This highly unusual form of marriage exists in Catholic tradition also. We call it "Josephite marriage," after the shared Catholic-Orthodox belief in Mary's perpetual virginity and Joseph's marital continence.

In Catholic understanding, marriage is contracted by the spouses during the wedding ceremony through the exchange of vows (I understand the Orthodox understanding is different here), but is not sealed or consummated until conjugal union takes place. It is this sealing or consummation that makes Christian marriage indissoluble in Catholic teaching, although the marriage is real and valid before that.

So a Josephite marriage is real, but dissoluble. Such a marriage can be dissolved, just as natural marriage can be dissolved by divorce. ("Annulment" would not be the right word for the dissolution of such a marriage. An annulment is a finding of some impediment that prevented a marriage from ever existing, such as a lack of valid consent.)

Openness to life is tied to conjugal relations. It is a conjugal life together that carries a requirement of openness to life, and the deliberate intent enjoy conjugal relations while deliberately excluding the possibility of procreation that is incompatible with marital consent.

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Peter and Steven, thanks for answering my questions.

I've got one more:

Regarding the Catholic teaching on consent, what does it say regarding marriages that has begin without consent to life, but later experience a change of heart (as happens often enough)? Would the Catholic teaching be that the marriage then, even if begun without consent, is validated by the giving of consent later?

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Moved from the other thread.

Peter T Chattaway said:

:but the idea that a couple would intentionally avoid having children *entirely* is a no-go, or so I was told before I got married.

So, then, what about people who get married knowing that they can't have children? Does that make their marriage of less value? Or is it just simply about he heart of the matter, being that the marriage is linked to the desire to have children? Would they then be expected, or strongly encouraged, to adopt?

Is this understanding coming from the Eden story where God tells Adam and Eve to have children and fill the earth (paraphrase)? Also I'd think that this would obviously have a part to play in the Orthodox church's (and Catholics) stance on homosexual marriage? No?

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I need to clarify something I said earlier. After checking with one of my theological authorities, I realize I've overstated the Catholic stance on openness to life. The real position is somewhat closer, Ryan, to what you seem to be suggesting.

Not everyone who says "I don't want kids" or "We don't plan to have kids" necessarily refuses the reality of marriage with that intention. The intention to refuse children must be firm enough to be willing to reject the marriage itself. One who says "I won't marry if it means children," and means it, refuses marriage. One who says "I don't want kids," but in principle would still be willing to marry if the other person insisted on children, or if they could look into a crystal ball and see that they might have children anyway, is still capable of consenting to marriage.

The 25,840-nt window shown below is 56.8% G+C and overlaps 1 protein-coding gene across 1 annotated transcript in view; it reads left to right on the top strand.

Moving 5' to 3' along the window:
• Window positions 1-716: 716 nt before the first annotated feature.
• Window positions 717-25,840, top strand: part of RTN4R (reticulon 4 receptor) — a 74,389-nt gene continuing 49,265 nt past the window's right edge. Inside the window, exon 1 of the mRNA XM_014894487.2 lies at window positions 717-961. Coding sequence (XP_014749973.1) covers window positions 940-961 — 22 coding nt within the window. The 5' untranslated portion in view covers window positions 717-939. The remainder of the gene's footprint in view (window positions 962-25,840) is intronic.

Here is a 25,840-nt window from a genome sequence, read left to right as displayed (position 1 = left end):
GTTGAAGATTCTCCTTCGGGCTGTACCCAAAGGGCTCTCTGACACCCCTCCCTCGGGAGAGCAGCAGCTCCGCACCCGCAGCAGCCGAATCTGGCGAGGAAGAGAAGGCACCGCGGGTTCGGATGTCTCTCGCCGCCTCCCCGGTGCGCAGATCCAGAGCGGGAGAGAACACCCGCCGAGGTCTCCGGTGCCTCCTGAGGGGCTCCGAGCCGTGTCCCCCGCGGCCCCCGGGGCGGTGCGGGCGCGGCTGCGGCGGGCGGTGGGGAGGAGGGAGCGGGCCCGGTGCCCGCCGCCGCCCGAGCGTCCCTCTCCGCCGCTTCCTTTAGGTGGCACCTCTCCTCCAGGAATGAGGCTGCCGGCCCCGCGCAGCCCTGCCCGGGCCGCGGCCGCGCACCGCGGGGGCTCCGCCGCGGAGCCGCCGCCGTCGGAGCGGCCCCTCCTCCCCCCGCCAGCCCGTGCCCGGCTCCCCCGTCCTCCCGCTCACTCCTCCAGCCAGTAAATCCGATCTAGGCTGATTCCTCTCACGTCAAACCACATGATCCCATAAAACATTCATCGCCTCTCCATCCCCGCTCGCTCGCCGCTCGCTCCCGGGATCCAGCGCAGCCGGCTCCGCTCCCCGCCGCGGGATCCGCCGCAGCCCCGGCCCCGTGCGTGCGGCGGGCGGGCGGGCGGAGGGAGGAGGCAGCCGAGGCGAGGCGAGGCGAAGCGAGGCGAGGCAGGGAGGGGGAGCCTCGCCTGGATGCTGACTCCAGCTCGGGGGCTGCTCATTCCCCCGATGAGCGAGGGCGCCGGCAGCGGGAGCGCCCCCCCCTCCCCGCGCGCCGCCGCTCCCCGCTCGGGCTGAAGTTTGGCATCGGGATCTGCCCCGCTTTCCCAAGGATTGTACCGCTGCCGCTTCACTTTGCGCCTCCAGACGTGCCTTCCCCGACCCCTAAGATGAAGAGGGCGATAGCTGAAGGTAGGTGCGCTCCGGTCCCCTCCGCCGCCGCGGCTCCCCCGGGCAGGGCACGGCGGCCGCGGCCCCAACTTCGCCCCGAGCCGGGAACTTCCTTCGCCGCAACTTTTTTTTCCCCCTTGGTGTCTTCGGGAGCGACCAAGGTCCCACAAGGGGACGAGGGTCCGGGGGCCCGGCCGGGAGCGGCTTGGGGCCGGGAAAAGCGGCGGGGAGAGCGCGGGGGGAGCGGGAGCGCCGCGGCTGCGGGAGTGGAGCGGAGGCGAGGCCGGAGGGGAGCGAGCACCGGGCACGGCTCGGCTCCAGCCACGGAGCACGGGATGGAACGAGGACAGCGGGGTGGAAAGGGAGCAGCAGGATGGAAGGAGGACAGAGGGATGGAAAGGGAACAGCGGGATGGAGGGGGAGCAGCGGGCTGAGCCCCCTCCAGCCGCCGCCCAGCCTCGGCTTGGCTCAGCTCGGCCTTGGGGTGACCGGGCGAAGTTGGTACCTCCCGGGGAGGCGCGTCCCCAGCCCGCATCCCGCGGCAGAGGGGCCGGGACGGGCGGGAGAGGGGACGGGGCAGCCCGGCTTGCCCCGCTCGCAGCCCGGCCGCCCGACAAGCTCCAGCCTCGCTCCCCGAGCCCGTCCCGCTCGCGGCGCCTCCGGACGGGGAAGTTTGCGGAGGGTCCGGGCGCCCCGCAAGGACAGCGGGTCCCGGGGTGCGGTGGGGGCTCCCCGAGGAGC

The situation of couples who can't have children is entirely different. Marriage is marriage whether or not God gives children. The point is, we can't be the ones who refuse children. Adoption is of course highly salutary, but there's no pressure or expectation that childless couples should adopt.

This is indeed decisive for so-called same-sex "marriage." In Catholic thought, this is a contradiction in terms. Marriage as a natural human institution is always the enduring union of a man and a woman as the privileged context for socially sanctioned sexual relations, ordered in principle toward the procreation and raising of children. Lawful conjugal union is always involves the spouses fully sharing with one another the fullness of their reproductive powers at that moment, even if it happens to be zero. Two men or two women cannot share their reproductive powers in this way, cannot be united in conjugal union, cannot marry.

Regarding the question Ryan raises of those who enter marriage with deficient intentions, and later amend their intentions to embrace the fullness of marriage -- this is a difficult question that, in practice, the Church generally entrusts to God's judgment and mercy. Putative marriages that are working are presumed valid; it's only when they break down in divorce, and one or both spouses wants to marry again, that the annulment process has to dredge through these issues. As long as things are working, even if the marriage is objectively not valid, if the partners have the right intention and are in good faith, there is no grave sin.

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Attica wrote:

: So, then, what about people who get married knowing that they can't have children? Does that make their marriage of less value?

Not as far as I know. Though I wonder how a couple would "know" that they couldn't have children. You mean, like, if the husband was castrated or the wife had already gone through menopause? I know there are parts of the Old Testament (such as Deuteronomy) that are pretty harsh to eunuchs, but there are other parts (such as Isaiah) that emphatically welcome eunuchs into the assembly of Israel, so I like to think that Christian tradition would have taken its cue from the latter parts and not the former parts. But it's something I haven't really looked into yet. (And what do we do with the bit in John's gospel, I think, where Jesus says some people cannot marry because they were born that way?)